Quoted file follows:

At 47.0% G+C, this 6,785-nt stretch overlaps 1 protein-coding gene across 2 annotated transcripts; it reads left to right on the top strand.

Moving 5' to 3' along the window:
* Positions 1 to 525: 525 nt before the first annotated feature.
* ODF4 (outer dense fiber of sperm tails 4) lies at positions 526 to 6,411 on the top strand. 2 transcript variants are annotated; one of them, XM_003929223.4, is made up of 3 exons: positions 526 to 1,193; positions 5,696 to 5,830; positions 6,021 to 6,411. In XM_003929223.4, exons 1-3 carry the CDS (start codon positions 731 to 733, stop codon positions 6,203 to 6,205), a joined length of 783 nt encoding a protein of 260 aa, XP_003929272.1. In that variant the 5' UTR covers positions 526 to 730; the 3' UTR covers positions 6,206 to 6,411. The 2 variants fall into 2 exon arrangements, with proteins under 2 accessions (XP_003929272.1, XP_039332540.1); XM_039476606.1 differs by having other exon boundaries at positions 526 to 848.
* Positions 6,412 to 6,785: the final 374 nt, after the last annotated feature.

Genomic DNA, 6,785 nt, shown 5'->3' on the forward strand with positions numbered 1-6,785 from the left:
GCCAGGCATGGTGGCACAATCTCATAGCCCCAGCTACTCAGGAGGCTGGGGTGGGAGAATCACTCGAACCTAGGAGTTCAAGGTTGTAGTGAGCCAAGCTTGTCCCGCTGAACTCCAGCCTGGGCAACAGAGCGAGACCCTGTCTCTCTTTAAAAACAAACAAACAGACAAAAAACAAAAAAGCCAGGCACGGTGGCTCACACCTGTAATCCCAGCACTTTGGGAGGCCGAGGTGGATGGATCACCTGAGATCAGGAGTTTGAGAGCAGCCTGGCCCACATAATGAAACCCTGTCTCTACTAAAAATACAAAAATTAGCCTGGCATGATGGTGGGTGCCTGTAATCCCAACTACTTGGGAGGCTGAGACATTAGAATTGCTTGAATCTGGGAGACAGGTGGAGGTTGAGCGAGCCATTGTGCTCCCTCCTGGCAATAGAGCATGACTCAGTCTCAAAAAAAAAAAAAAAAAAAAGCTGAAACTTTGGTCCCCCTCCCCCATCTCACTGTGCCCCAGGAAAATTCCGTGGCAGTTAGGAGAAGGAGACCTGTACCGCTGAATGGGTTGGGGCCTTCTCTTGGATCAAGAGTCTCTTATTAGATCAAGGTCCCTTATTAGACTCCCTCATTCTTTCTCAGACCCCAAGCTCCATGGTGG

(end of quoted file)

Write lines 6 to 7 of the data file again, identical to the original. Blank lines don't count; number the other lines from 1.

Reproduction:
Genomic DNA, 6,785 nt, shown 5'->3' on the forward strand with positions numbered 1-6,785 from the left:
GCCAGGCATGGTGGCACAATCTCATAGCCCCAGCTACTCAGGAGGCTGGGGTGGGAGAATCACTCGAACCTAGGAGTTCAAGGTTGTAGTGAGCCAAGCTTGTCCCGCTGAACTCCAGCCTGGGCAACAGAGCGAGACCCTGTCTCTCTTTAAAAACAAACAAACAGACAAAAAACAAAAAAGCCAGGCACGGTGGCTCACACCTGTAATCCCAGCACTTTGGGAGGCCGAGGTGGATGGATCACCTGAGATCAGGAGTTTGAGAGCAGCCTGGCCCACATAATGAAACCCTGTCTCTACTAAAAATACAAAAATTAGCCTGGCATGATGGTGGGTGCCTGTAATCCCAACTACTTGGGAGGCTGAGACATTAGAATTGCTTGAATCTGGGAGACAGGTGGAGGTTGAGCGAGCCATTGTGCTCCCTCCTGGCAATAGAGCATGACTCAGTCTCAAAAAAAAAAAAAAAAAAAAGCTGAAACTTTGGTCCCCCTCCCCCATCTCACTGTGCCCCAGGAAAATTCCGTGGCAGTTAGGAGAAGGAGACCTGTACCGCTGAATGGGTTGGGGCCTTCTCTTGGATCAAGAGTCTCTTATTAGATCAAGGTCCCTTATTAGACTCCCTCATTCTTTCTCAGACCCCAAGCTCCATGGTGG